How You Are Never More Than 3 Steps Away From Getting Your Mind Blown Almost Every Day

When you’re a kid and first getting into music, your mind is kind of a blank slate. You probably listened to the music your parents played, or Top 40 radio or some other outlet of music that in all likelihood was like that lane at the bowling alley with the bumpers up. Safe. 

Your musical taste is formed on what you hear or can get a hold of. You didn’t have your own money to experiment on albums or to take a chance on a CD of a band you never heard of before. Your money was precious. Even when eventually you are able to afford it you probably still buy what you’re hearing. One of my first albums was a collection of TV Theme songs. Songs like “Chico and The Man”, “Welcome Back Kotter”, “Laverne and Shirley” and “Happy Days”. It’s what I knew. OMG! I found a pic of it. It was on Peter Pan records, so you know it was edgy.

Anyway, you don’t realize that there are plenty of styles of music you just have never heard.

I remember hearing reggae for the first time. It was eye opening. When I first heard the Blues, oh man, it changed me. African bands, Dub, sitar… I have had many such firsts along the way and you would think that after all this time and all this music that I have run out of corners of the musical universe to delve into, but…

you are never more than 3 steps away from getting your mind blown.

Example:

Step 1: I had someone reach out to me via my site about Couch Flambeau, a band we both like, and we nerded out about the band and its members and what they were doing and had done with other bands. I learned about a band that the drummer Ron played in and decided to check it out.

Step 2: The name of the band was F/i. Interesting and memorable name. I figured my internet/musical workhorse YouTube would reveal it to me. I was right. I was able to find it to listen to and the first impression given to me by the album artwork was a bleak dystopian vibe…

but as soon as it started playing I sat dead still in my chair and was amazed. I was in love with this immediately. It is chugging, spinning, grinding space rock, stoner rock, whatever you want to call it, and it is full of spacey sounds and reminds me a bit of early Pink Floyd and Hawkwind… but only the best parts. 

I devoured “Paradise Out Here” and “A Question For The Somnambulist” another F/i album I was able to find. This is great stuff and I intend to get more.

Here is the Discogs listing        https://www.discogs.com/artist/94864-Fi

and they have a few releases on Bandcamp of which I do not hesitate to recommend “Space Mantra”. Link below.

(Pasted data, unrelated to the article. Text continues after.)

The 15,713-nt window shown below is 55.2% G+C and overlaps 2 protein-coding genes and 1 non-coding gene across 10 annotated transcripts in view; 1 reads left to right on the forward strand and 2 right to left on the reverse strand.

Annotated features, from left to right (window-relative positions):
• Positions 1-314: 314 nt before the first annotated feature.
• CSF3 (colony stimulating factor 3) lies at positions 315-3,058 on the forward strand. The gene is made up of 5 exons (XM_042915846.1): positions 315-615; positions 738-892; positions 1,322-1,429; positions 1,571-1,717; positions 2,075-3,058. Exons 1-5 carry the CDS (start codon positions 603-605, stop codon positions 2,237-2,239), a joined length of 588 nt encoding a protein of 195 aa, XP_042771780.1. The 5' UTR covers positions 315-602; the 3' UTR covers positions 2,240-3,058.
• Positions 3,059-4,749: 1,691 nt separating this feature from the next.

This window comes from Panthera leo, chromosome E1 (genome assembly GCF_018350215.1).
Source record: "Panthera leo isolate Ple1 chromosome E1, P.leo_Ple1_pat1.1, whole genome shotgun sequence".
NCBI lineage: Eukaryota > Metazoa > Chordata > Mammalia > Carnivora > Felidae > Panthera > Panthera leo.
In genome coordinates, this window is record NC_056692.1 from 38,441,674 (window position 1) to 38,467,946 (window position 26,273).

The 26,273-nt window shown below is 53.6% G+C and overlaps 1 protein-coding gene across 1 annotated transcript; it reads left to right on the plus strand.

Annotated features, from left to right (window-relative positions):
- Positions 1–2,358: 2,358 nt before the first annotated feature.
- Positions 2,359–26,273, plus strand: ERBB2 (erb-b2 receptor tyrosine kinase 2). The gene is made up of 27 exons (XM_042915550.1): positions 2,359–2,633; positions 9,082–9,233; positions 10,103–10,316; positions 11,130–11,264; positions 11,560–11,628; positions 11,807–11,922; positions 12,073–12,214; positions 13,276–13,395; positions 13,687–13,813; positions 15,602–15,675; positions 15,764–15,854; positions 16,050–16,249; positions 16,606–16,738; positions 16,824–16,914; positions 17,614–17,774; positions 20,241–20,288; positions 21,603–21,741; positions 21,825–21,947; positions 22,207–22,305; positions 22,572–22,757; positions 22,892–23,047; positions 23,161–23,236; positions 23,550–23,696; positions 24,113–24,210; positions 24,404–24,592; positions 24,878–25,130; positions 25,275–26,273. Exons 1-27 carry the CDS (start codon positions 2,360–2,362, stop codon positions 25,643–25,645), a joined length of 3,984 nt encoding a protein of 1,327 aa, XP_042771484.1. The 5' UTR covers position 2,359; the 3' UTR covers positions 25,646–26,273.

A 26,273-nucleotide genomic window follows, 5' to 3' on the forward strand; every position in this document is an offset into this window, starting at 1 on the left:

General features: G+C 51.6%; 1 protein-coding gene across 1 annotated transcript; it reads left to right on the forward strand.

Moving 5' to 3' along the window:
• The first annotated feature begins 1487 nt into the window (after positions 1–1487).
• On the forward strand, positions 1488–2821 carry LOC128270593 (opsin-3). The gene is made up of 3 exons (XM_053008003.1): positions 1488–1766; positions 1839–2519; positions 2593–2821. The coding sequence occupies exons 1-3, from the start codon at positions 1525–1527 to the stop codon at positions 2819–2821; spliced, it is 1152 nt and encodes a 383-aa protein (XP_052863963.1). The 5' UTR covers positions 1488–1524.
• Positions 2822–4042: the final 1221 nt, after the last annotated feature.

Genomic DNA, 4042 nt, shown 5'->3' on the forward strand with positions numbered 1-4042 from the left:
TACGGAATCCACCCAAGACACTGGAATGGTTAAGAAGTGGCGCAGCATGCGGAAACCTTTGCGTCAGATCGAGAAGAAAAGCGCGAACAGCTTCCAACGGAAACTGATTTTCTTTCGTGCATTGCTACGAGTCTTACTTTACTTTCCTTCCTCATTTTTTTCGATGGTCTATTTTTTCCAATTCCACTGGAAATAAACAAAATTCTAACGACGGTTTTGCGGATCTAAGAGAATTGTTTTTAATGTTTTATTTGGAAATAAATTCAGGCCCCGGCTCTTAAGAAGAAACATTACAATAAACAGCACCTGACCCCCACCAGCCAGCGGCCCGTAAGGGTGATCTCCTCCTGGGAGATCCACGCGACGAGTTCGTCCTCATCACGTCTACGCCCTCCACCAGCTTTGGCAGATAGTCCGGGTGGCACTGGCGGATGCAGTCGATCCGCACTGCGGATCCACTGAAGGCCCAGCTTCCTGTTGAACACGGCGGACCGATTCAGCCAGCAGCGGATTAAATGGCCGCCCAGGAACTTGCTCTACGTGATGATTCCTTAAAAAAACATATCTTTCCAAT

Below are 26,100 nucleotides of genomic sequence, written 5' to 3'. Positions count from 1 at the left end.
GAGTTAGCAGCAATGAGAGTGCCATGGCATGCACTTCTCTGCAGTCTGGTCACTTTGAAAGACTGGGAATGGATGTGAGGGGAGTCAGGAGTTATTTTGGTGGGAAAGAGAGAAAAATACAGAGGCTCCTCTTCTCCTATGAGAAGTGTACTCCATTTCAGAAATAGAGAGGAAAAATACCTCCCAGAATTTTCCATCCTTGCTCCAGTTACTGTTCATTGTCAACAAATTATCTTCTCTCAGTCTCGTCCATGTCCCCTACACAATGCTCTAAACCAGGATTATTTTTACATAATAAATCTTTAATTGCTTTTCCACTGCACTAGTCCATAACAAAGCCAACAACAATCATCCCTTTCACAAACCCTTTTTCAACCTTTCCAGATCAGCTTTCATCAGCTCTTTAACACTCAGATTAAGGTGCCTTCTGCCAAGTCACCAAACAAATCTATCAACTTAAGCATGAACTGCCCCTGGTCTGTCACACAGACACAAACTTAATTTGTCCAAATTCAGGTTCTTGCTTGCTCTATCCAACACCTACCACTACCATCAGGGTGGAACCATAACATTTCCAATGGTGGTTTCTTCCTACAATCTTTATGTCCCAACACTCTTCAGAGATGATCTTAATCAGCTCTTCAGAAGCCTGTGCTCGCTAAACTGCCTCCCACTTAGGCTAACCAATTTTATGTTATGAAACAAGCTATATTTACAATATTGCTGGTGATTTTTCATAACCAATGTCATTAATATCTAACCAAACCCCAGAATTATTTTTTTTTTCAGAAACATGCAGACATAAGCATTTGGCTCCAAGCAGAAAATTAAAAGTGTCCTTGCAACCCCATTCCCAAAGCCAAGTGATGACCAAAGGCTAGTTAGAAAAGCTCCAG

https://sorcererrecords.bandcamp.com/album/space-mantra

A lot of their early releases were only on cassette, so if you find any out there, snatch them up!

Step 3: The Youtuber who hosted the F/i album also had loads of other psych and space and I scrolled through them and looked at the trippy covers and wondered about them. I was familiar with the band Earth (saw them live in Madison) and Otis had just given me Black Sky Giant and Kinski, so I was primed for this kind of sound, but had never really delved in too deeply. On a whim I decided to play one by a band called Electric Moon. It was called “Mind Explosion (Live)”

…and that is exactly what happened.

This album, to quote John Zorn, “Totally took my head off.” Something like this:

Electric Moon is a German 3 piece band composed of

  • Sula Bassana (guitar, casio, effects)
  • Komet Lulu (fuzz bass, synth, effects)
  • Marcus Schnitzler (drums)

and the sounds these guys can make is mesmerizing. I was doing a slow head bang through it all. This is very much like F/i but with a pinch of doom for flavor. This particular album has only 4 songs, all over 17 minutes long. It is quite an experience. Between songs when you can hear the audience it sounds like a small club, not a big venue.  

To see the guys in action check out this live show at Rockpalast

The sound is just swirling and driving and pounding and yet Sula is basically just standing quietly with his hands and fingers shredding and sometimes he crouches and messes with effects and manipulates the sound, almost creating another instrument with his pedals and effects tools. It is crazy to see how little movement is creating such a huge moving sound landscape. 

Electric Moon is on Bandcamp and I suggest you go to their page and get you some. 

https://electric-moon.bandcamp.com/

They have a lot of releases and plenty to explore.

So, in conclusion, you never quite know when you’re gonna get your mind blown, but be thankful that it still happens. I love getting pulled in different direction than normal and experiencing bands I never would have come across if I followed the same old path.

Thanks F/i and Electric Moon. You made my day!

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